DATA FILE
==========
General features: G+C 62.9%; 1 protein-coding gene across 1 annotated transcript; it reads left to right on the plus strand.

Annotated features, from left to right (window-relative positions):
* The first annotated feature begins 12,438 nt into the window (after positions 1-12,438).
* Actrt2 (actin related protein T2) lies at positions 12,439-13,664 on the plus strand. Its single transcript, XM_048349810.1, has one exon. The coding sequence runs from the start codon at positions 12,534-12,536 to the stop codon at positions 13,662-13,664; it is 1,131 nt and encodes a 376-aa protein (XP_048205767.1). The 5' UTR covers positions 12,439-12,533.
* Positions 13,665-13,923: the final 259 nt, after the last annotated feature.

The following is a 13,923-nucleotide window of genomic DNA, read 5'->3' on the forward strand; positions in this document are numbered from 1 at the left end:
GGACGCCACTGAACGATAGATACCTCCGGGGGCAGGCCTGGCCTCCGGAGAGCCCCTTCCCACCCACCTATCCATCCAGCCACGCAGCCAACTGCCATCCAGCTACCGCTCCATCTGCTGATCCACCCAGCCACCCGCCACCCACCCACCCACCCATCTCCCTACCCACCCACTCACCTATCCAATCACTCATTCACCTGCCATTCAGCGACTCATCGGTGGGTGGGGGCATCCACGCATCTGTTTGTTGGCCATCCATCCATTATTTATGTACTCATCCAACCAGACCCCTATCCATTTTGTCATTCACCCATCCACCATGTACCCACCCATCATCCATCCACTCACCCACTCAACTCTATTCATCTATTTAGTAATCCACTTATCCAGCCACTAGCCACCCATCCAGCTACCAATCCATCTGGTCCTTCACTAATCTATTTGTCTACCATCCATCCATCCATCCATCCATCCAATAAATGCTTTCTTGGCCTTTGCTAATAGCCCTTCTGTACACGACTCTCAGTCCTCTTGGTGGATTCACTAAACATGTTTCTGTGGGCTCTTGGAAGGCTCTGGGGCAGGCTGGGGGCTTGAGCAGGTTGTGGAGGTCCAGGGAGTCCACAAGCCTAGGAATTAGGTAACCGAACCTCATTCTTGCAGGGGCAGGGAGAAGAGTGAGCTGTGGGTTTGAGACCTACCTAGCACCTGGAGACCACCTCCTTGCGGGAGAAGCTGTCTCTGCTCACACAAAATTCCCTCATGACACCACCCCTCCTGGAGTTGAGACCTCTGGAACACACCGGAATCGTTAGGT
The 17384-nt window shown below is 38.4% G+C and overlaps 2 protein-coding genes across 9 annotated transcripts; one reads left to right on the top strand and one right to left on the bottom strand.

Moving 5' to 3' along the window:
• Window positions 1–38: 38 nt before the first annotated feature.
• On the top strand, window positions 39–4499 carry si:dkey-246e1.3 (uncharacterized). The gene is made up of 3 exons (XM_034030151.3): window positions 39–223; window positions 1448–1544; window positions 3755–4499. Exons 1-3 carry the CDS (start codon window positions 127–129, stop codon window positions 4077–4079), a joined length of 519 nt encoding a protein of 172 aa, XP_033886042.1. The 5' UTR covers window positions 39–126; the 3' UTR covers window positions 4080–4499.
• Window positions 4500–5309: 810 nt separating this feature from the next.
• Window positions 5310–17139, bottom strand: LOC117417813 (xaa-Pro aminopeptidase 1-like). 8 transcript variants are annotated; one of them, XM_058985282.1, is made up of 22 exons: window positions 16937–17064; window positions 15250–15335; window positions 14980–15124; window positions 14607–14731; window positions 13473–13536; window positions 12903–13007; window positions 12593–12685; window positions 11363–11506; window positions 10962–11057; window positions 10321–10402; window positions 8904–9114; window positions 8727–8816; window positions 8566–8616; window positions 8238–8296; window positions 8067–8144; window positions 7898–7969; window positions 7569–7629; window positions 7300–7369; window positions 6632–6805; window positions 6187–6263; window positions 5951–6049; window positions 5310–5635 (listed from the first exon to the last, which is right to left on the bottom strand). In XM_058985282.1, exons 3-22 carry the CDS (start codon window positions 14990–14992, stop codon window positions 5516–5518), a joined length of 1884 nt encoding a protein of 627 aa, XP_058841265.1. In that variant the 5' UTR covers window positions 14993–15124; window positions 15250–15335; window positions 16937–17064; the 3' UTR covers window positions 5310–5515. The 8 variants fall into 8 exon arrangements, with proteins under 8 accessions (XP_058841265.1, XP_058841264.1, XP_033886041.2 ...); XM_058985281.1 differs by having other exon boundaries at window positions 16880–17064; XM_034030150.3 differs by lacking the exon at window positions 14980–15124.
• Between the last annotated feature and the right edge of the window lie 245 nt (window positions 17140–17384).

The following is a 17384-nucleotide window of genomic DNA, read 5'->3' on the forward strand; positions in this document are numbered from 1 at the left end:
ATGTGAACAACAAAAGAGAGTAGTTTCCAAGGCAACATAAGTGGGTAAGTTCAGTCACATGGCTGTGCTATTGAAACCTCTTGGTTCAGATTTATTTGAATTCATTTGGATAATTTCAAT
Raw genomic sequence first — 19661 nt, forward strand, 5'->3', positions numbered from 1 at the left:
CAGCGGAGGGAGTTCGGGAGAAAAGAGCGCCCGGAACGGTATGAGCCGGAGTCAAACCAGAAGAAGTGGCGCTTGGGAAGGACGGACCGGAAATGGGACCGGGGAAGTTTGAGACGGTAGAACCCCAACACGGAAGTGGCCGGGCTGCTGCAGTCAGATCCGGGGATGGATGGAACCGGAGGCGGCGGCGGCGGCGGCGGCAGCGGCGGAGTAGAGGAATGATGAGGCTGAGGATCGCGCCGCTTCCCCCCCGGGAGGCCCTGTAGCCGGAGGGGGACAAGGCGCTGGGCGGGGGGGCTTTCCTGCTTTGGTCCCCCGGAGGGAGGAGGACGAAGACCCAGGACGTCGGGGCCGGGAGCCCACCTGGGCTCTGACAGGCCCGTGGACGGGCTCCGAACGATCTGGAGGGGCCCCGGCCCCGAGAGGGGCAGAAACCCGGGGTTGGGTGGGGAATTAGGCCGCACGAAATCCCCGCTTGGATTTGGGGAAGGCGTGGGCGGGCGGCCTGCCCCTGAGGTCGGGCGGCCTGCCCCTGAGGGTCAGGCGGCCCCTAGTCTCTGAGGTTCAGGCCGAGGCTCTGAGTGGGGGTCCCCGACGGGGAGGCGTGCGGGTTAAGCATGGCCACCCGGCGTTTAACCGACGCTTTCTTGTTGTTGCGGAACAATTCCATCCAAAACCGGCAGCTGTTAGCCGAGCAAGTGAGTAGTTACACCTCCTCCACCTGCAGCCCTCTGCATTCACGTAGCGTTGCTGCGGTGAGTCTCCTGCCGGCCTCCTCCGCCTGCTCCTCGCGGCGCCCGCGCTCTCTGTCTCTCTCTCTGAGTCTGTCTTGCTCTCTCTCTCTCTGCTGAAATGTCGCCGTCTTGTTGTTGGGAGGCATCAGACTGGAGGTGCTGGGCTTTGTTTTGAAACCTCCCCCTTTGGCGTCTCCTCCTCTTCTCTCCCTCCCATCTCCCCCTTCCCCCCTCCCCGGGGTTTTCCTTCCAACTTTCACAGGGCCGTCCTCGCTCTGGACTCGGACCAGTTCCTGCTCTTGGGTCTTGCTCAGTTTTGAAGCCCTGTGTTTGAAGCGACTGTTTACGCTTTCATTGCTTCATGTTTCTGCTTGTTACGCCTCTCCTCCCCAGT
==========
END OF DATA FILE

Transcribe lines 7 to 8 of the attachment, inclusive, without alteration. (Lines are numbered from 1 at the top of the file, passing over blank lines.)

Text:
GGACGCCACTGAACGATAGATACCTCCGGGGGCAGGCCTGGCCTCCGGAGAGCCCCTTCCCACCCACCTATCCATCCAGCCACGCAGCCAACTGCCATCCAGCTACCGCTCCATCTGCTGATCCACCCAGCCACCCGCCACCCACCCACCCACCCATCTCCCTACCCACCCACTCACCTATCCAATCACTCATTCACCTGCCATTCAGCGACTCATCGGTGGGTGGGGGCATCCACGCATCTGTTTGTTGGCCATCCATCCATTATTTATGTACTCATCCAACCAGACCCCTATCCATTTTGTCATTCACCCATCCACCATGTACCCACCCATCATCCATCCACTCACCCACTCAACTCTATTCATCTATTTAGTAATCCACTTATCCAGCCACTAGCCACCCATCCAGCTACCAATCCATCTGGTCCTTCACTAATCTATTTGTCTACCATCCATCCATCCATCCATCCATCCAATAAATGCTTTCTTGGCCTTTGCTAATAGCCCTTCTGTACACGACTCTCAGTCCTCTTGGTGGATTCACTAAACATGTTTCTGTGGGCTCTTGGAAGGCTCTGGGGCAGGCTGGGGGCTTGAGCAGGTTGTGGAGGTCCAGGGAGTCCACAAGCCTAGGAATTAGGTAACCGAACCTCATTCTTGCAGGGGCAGGGAGAAGAGTGAGCTGTGGGTTTGAGACCTACCTAGCACCTGGAGACCACCTCCTTGCGGGAGAAGCTGTCTCTGCTCACACAAAATTCCCTCATGACACCACCCCTCCTGGAGTTGAGACCTCTGGAACACACCGGAATCGTTAGGT
The 17384-nt window shown below is 38.4% G+C and overlaps 2 protein-coding genes across 9 annotated transcripts; one reads left to right on the top strand and one right to left on the bottom strand.